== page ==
Jonathan Cooper

University of New Hampshire



Mentor: Dr. Edward Song,  Department of Electrical and Computer Engineering

Graphene Based Biosensor For The Selective Detection Of Lysozyme And Thrombin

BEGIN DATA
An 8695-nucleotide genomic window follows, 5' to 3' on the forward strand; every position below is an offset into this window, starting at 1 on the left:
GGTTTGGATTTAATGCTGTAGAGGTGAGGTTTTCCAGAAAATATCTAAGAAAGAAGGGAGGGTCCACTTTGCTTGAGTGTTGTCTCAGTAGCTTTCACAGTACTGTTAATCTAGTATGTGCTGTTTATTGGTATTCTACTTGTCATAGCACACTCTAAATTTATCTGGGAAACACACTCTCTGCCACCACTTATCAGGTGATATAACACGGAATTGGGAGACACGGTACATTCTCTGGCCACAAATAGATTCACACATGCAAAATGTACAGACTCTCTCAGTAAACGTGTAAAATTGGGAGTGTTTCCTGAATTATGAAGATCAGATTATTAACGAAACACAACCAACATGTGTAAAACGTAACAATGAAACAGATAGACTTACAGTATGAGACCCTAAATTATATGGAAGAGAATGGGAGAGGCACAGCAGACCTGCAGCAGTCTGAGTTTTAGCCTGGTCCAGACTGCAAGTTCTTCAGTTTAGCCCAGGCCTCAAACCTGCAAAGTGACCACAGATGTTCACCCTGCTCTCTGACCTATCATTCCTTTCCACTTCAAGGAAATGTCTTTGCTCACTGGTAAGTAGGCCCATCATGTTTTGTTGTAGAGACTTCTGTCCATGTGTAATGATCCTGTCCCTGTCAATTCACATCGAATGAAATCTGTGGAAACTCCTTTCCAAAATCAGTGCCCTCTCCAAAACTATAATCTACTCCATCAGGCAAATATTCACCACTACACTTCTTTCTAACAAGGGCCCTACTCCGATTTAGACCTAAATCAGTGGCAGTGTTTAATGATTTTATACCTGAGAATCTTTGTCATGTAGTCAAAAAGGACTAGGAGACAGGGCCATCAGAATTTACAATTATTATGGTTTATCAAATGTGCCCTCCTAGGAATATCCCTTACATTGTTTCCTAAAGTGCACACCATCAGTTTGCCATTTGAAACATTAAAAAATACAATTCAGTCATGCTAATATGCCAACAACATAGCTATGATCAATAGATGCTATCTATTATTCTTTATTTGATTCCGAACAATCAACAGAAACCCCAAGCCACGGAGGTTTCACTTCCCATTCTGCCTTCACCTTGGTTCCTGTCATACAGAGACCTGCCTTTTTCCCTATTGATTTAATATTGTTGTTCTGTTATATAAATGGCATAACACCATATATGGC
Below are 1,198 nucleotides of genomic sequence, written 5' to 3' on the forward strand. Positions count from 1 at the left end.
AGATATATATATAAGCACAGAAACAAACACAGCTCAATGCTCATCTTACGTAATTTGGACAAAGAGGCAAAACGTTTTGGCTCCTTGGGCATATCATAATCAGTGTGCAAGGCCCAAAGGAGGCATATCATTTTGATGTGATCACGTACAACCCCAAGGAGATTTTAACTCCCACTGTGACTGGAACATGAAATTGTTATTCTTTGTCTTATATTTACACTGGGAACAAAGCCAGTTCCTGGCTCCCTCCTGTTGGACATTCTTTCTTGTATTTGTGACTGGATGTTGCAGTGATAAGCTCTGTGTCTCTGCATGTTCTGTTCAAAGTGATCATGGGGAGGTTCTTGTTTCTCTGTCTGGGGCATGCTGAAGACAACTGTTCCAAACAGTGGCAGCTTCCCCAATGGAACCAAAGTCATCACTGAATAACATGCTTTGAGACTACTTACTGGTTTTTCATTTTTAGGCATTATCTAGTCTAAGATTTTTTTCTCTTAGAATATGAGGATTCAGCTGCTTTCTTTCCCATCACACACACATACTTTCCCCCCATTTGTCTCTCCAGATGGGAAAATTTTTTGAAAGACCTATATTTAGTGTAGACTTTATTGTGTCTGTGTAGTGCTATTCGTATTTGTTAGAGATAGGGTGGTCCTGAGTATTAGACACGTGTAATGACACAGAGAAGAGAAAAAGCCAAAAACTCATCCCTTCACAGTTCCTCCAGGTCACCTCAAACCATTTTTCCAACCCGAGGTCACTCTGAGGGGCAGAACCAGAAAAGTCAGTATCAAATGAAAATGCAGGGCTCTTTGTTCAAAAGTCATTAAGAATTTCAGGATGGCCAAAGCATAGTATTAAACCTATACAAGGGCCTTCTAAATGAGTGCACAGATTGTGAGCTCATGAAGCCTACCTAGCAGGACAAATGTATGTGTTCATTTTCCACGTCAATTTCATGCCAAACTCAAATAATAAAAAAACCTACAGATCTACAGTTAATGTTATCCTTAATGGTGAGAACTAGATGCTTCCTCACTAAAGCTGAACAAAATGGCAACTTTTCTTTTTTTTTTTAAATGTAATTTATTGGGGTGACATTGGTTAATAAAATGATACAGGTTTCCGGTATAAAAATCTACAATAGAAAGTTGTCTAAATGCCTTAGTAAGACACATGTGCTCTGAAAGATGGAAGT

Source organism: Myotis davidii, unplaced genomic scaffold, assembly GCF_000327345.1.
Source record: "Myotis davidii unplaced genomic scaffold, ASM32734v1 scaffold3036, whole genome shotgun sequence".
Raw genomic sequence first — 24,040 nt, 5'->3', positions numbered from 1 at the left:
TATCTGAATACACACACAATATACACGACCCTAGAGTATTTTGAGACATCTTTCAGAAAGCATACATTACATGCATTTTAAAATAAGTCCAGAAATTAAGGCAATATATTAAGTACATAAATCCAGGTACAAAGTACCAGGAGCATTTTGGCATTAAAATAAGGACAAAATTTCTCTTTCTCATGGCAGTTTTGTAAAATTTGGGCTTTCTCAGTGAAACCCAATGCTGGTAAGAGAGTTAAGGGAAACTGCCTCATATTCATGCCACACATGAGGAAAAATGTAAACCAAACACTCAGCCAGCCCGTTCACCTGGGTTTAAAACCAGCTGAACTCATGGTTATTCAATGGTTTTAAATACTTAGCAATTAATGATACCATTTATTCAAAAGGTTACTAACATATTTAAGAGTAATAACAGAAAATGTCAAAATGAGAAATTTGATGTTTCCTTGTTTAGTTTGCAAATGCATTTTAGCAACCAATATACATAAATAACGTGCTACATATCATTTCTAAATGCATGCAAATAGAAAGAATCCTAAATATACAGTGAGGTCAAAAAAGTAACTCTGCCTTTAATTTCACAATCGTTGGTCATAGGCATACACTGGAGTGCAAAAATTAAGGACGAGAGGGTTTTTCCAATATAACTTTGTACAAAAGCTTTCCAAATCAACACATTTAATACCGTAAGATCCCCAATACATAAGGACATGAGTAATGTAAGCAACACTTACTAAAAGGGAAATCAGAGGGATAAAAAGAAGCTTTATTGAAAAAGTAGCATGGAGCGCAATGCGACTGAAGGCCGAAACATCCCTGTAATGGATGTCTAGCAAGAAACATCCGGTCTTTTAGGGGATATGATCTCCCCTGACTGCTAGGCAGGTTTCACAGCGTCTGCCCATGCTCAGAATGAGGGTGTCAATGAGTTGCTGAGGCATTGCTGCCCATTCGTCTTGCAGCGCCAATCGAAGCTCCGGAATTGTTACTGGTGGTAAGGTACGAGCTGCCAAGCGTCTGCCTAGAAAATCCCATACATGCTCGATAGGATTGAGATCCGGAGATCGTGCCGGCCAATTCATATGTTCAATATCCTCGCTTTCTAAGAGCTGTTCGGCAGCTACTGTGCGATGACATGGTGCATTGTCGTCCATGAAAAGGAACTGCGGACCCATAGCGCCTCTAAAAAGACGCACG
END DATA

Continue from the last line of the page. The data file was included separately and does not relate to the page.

Currently, commercial detection methods of molecular disease biomarkers are expensive, need trained personnel, and require expensive equipment usually only found in hospitals. Thus, the creation of a marketable, portable device that can detect such biomarkers would have significant impact on the healthcare sector. This research proposes to create such a device by using graphene field effect transistors (GFETs) for the selective detection of the neurotransmitter dopamine, which is an important biomarker in various diseases and disorders such as Parkinson’s or schizophrenia. GFET biosensors have been created and proven to be effective. However, they could benefit from enhanced selectivity, ability to detect at lower concentration levels, and producing more consistent results. By introducing a microfluidic channel, which lowers the amount of fluid needed for each test and increases device sensitivity, it is hypothesized these characteristics will be enhanced. The device will consist of a GFET attached to a microfluidic channel molded into polydimethylsiloxane (PDMS). A solution holding the target molecule flowing through this channel will be in contact with a graphene sheet. Aptamers, which are small single-stranded pieces of nucleic acids capable of binding to proteins, neurotransmitters, or almost any other biological molecule, will be attached to the graphene. When the solution passes through the channel, the dopamine molecules will bind to the aptamers, inducing a voltage change that can be recorded. Thus, the presence of the dopamine in the solution can be verified. The device will be tested for sensitivity, selectivity as well as consistent results. Dozens of these devices will be created and tested so outliers from faulty devices can be ignored in the data.


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